Crime, Compliance and Control
Law is a double-edged sword. It is not just an instrument for implementing social policy, social control, and social rights, but an instrument, in the hands of those with the motivation, power and economic resources to wield it, for undermining them. This topical volume presents seminal socio-legal essays encompassing a diverse range of issues, including criminal justice, tax avoidance and corporate finance, to fully explore the topics of crime, compliance and control.
Table of Contents
Contents: Introduction. Part I: Opening Perspectives: False dichotomies in criminal justice research. Part II: Taking Law Seriously in Socio-Legal Research: Explaining Conviction: Pre-trial procedures and the construction of conviction; Convincing the court: the structure of legal proof; Arrest: the legal context of policing; A right to silence?. Part III: Legal Form, Legal Ideology, Legal Actors: Magistrates' courts and the ideology of justice; Criminal justice and the ideology of the rule of law; Law and capital: the role of legal form and legal actors. Part IV: Law, Class and Labelling: It's not what you do but the way that you do it: tax evasion, tax avoidance and the boundaries of deviance; Whiter than white collar crime: tax, fraud insurance and the management of stigma. Part V: From Regulator to Regulated: Creative Compliance: Law, policy and legal avoidance: can law effectively implement egalitarian policies?; International corporate finance and the challenge of creative compliance (with C. Whelan); Transnational transactions: legal work, cross-border commerce and global regulation; Looking for loopholes. Part VI: Law, Power and Control: Creative compliance and the defeat of legal control: the magic of the orphan subsidiary (with C. Whelan); The elusive spirit of the law: formalism and the struggle for legal control; When compliance is not the solution but the problem: from changes in law to changes in attitude. Appendix: further publications; Index.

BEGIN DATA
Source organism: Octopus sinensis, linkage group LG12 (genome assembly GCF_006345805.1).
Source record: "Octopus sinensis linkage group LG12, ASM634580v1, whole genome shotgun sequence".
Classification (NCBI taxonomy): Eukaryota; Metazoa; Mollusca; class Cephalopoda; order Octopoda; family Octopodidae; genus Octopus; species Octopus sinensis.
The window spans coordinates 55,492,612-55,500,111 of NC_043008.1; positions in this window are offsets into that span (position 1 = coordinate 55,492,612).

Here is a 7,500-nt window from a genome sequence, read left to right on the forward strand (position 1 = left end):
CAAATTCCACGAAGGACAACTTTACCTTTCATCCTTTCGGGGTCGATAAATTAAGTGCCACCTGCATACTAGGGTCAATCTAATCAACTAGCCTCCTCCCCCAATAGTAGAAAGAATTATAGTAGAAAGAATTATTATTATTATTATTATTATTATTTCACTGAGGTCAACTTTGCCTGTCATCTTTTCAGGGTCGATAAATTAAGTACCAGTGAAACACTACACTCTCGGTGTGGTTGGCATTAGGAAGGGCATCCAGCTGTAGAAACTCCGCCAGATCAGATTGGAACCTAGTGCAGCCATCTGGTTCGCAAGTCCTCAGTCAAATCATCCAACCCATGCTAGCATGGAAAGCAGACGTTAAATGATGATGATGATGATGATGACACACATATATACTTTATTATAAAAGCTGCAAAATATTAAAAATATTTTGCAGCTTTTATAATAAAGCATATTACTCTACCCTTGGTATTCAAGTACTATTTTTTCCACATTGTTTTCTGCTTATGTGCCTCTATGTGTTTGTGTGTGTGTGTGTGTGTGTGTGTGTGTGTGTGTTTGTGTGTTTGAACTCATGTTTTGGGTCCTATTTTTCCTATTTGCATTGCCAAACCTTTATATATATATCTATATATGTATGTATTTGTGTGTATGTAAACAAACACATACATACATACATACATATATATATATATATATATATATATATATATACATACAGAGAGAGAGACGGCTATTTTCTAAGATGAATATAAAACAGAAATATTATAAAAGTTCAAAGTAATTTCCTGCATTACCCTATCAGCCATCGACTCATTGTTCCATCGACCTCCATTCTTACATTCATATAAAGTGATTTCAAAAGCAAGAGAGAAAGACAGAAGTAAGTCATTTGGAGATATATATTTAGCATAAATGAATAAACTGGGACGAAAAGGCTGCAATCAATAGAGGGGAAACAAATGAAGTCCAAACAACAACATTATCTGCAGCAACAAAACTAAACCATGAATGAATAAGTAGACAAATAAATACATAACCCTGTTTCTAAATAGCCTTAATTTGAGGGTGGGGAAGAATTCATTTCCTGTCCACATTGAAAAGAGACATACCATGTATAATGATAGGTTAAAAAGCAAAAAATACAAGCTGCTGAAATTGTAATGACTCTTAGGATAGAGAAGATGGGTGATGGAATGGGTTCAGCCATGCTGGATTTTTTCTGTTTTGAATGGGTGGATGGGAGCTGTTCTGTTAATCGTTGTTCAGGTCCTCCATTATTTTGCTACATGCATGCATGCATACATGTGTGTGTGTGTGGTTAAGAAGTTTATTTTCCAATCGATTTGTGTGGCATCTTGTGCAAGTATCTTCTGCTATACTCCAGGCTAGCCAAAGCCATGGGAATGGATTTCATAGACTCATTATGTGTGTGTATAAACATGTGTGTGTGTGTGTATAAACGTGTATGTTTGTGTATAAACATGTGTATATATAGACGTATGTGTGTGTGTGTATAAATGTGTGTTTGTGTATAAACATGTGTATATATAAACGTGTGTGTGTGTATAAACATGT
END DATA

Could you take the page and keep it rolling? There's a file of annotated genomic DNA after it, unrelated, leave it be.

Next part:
Dr Doreen McBarnet is a Professorial Fellow in Socio-Legal Studies in the Centre for Socio-Legal Studies, University of Oxford, UK.